“What what???” comes the bewildered reply. Fran and I have been friends for over 40 years. That means we’ve been friends since primary school. We grew up together. We drank our way through our teens – white wine, red wine, Dubonnet lemonade (remember that?), Kahlua, home-made egg nog (don’t ask!), rum and coke (who drinks that anymore?), San Miguel beer (we grew up in Hong Kong) but never, and I mean never, have we asked “what grape?”
“It says Cote du Rhone on the bottle,” she says trying to be helpful. That throws me.
“I haven’t heard of that grape,” I say. (You will now get a sense of how much I have to learn!) By this time I am at the pub and can sample the wine on offer.
I sip, breathe air in slightly (proud that I can now do this without choking or spitting everywhere), dip the tip of my tongue behind my teeth, dribble a bit and declare, “I don’t like it.” Fran is looking incredulous. Is it the dribble or the fact that I don’t like what’s on offer? I ask for red, swirl it around and declare it has ‘legs’.
“What?” she says and I detect a hint of grumpiness.
“Yes” I say with an air of confidence – “if you swirl a glass and see dribbly lines on the inside, that’s ‘legs’ and it means the alcohol content is high. 13.5% in fact.” Now she looks a tad impressed so I don’t let on I’ve read the label.
By the time I start discussing the ‘tannins’ Fran has had enough. She casts a teenager stare across the table. “G.O.Y” she says and I detect a sneer. But, ever the optimist, I interpret this as “Good On You” for my efforts.
“Get Over Yourself” she hurls, filling her glass and I’m sure she’s mixed the wines. Worryingly as the evening progresses, I dip back to the white wine and with each successive sip I declare I like it more and more. I’m not sure that’s the way this wine appreciation business is supposed to work. By the end of the evening all the red and white has gone and Fran is asking for a glass more.
“More of the same?” ventures the waitress who has insisted on clean glasses for each colour of wine.
“Oh no,” says Fran. “A glass of house will do us.”
We are back on familiar territory!
I have clearly spent too much time with my husband (wine bore!) in South Africa.
To be continued …..
Sarah & Fran at Glastonbury 2010
PS. Many thanks to all my close friends who have read my blog and pushed my ‘hits’ way above my husband’s! Who says I’m not competitive?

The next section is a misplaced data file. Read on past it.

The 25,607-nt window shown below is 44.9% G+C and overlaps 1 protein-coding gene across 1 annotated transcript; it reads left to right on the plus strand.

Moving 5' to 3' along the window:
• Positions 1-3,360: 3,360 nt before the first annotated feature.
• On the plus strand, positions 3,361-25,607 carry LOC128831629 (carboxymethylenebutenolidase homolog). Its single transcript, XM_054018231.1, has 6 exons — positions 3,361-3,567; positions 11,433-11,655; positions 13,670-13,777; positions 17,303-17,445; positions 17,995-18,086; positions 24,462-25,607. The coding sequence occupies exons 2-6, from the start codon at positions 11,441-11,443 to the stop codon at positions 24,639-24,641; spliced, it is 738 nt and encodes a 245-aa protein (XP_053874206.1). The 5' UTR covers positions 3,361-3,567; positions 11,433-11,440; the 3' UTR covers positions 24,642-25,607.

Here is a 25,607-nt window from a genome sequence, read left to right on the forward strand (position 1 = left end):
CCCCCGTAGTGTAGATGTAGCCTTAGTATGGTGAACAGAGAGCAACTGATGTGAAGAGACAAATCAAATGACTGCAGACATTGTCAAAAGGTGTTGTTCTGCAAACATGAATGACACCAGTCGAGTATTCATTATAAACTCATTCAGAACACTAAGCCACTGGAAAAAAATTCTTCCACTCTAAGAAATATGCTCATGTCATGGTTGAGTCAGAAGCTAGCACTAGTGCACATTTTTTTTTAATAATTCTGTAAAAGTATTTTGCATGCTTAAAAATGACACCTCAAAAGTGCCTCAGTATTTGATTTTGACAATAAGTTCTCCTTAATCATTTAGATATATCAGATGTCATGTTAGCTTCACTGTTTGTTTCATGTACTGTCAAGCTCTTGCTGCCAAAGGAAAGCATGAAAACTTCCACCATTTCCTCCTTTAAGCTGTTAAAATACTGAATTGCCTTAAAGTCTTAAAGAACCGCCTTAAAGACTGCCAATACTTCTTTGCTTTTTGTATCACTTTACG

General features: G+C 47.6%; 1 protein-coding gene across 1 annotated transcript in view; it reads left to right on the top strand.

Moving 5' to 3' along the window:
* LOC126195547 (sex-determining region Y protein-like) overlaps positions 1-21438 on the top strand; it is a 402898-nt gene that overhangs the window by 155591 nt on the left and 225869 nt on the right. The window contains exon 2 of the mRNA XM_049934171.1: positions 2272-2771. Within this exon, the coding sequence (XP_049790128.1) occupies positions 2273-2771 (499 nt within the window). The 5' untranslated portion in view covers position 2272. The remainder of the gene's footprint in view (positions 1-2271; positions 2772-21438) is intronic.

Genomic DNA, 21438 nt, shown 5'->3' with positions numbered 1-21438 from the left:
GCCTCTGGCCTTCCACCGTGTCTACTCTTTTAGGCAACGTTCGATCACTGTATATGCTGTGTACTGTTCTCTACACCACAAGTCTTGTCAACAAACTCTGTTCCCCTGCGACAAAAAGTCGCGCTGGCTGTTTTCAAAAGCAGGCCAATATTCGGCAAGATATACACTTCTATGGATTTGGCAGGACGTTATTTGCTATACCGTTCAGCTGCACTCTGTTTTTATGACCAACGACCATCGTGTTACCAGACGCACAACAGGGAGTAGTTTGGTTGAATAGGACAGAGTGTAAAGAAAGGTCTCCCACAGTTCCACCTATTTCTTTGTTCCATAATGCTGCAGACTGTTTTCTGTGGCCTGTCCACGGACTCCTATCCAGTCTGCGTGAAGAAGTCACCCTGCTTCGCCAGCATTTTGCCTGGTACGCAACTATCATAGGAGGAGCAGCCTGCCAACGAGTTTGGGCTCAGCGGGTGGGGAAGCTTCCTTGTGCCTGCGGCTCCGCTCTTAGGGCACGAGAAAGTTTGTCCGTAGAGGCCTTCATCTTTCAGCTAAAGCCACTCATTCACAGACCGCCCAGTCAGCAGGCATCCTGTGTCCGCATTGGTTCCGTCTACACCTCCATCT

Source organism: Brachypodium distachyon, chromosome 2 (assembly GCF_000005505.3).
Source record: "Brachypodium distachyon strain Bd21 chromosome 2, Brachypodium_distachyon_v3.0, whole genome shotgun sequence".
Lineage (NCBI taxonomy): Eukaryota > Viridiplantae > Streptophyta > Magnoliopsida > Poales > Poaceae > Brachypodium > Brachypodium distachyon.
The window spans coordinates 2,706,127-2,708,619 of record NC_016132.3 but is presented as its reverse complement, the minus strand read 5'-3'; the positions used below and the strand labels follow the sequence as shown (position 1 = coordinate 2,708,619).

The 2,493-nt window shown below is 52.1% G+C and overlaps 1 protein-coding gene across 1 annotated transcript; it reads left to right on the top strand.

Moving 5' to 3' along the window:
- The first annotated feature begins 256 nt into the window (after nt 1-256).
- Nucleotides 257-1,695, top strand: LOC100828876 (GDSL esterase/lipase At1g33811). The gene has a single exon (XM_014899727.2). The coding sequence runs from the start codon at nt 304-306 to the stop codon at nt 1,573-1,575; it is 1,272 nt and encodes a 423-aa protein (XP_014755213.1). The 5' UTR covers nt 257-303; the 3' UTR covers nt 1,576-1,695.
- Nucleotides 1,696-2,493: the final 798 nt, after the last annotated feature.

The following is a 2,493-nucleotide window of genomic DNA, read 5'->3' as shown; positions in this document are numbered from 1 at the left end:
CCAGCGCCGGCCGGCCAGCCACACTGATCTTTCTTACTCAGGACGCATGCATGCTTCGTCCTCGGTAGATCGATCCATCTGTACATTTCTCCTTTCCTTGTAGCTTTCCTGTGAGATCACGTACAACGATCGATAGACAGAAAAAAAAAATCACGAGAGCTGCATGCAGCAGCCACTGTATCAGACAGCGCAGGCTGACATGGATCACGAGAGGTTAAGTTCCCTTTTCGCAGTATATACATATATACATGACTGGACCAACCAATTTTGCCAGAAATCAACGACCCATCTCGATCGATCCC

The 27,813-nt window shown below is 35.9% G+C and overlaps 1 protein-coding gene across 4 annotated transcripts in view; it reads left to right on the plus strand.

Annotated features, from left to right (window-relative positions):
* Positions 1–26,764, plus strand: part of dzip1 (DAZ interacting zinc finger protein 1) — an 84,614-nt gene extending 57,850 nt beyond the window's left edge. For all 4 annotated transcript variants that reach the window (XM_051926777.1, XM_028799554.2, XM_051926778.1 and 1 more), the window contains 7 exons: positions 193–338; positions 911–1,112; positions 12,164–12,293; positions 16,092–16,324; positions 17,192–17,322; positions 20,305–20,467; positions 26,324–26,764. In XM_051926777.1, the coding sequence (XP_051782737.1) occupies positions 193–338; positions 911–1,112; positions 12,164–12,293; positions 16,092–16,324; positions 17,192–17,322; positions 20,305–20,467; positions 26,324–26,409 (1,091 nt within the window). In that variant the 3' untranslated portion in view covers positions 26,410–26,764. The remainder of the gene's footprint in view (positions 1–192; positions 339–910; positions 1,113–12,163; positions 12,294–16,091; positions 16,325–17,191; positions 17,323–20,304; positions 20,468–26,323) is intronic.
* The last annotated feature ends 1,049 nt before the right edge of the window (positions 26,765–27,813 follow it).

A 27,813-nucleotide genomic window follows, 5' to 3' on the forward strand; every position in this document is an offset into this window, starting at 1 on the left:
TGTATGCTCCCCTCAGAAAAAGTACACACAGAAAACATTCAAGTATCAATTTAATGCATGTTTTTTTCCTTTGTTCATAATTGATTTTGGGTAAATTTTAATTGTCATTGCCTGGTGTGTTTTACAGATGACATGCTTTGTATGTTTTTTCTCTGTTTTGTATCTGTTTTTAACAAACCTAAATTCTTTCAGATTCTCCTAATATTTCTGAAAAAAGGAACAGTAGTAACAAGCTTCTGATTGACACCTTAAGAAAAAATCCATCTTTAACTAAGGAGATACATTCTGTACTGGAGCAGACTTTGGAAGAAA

For those of you who regularly read this blog, you will note that I have not featured on it since my early blogs when it started, just over a year ago.
As the long suffering wife of Mark, I thought I had deftly sorted the problem of having a ‘retired’ husband aged 46 hanging around at home all day. To the cries from my friends of ‘we’ll have a snitch among us, relaying our every move to our husbands’ – I came up with a cunning plan. Enthusiastically support his bizarre idea to go back to college full time to study ‘viticulture’ (what’s that?) for 2 years and to buy a farm and plant a vineyard. Problem solved.
However, what that’s they say about the best-laid plans? At first it seemed quite amusing – 5am discussions about the number of snail species on the South Downs – did you know or care that there are over a 100? No, well neither did I. Then there were the hours of shouting at the computer to contend with as he tackled wine posters and modern technology, combined with proof reading essays on vine moths (I live in a household of dyslexics) and long (one sided) conversations on the intricacies of malolactic fermentation (don’t ask!)
All of this I could just about cope with along with 4 children (don’t believe anyone when they say they get easier with age,) an MA of my own and a part time job devising an education programme for dyslexic children but then there was the vineyard to contend with. In an earlier life I was a city solicitor for my sins and whilst I was whispering ‘are we insured,’ ‘have you asked a lawyer?’ and ‘where’s the contract?’ I started to find things creeping onto my desk. CV’s, employment contracts, planning papers (what do they say in Harry Potter – he who must not be named!), trade mark applications – the list went on and on. Pillow talk took on a new meaning as every issue to do with the vineyard passed over it.
It came to a head in December as Mark waved yet another pile of ‘can you just’ jobs at me as I was dishing up dinner. Admittedly I had had a day pretty much to myself, which meant I’d fitted in a yoga class and had a quick sandwich with some mates but I was reaching the end of my tether. As we were dishing out jobs, I pointed out that not one Christmas present had been bought by him to say nothing of the million and one jobs in the house that had somehow made the way to the bottom of his never ending list.
That’s when I brought out my piece de resistance! I had purchased some particularly tacky snow globes for each of our 4 children. All I needed was for a delightful picture of us happily together to be found, printed off and put in each one. Once that was done – I would happily look at the waving pile of paperwork.
Suffice it to say, it was a particularly difficult negotiation which saw the usual cycle of husband:wife arguments – shouting, silence, sulking, more shouting, apology (he’s good at that), compromise and peace.
The upshot is – I am now ‘in’ having agreed to devote 2 full days a week to developing our vineyard, dedicated time to concentrate on all the issues and to be appreciated and acknowledged for having done so.
Oh – did I say that he promised me a fabulous trip to South Africa to tour vineyards?! More on this in my next blog!
PS. Actually, the snow globes job never was completed.
PPS. Maybe we just didn’t have a happy picture of us as a couple to go in the snowglobes?? You’d think we would – we’ve been married 25 years this July!!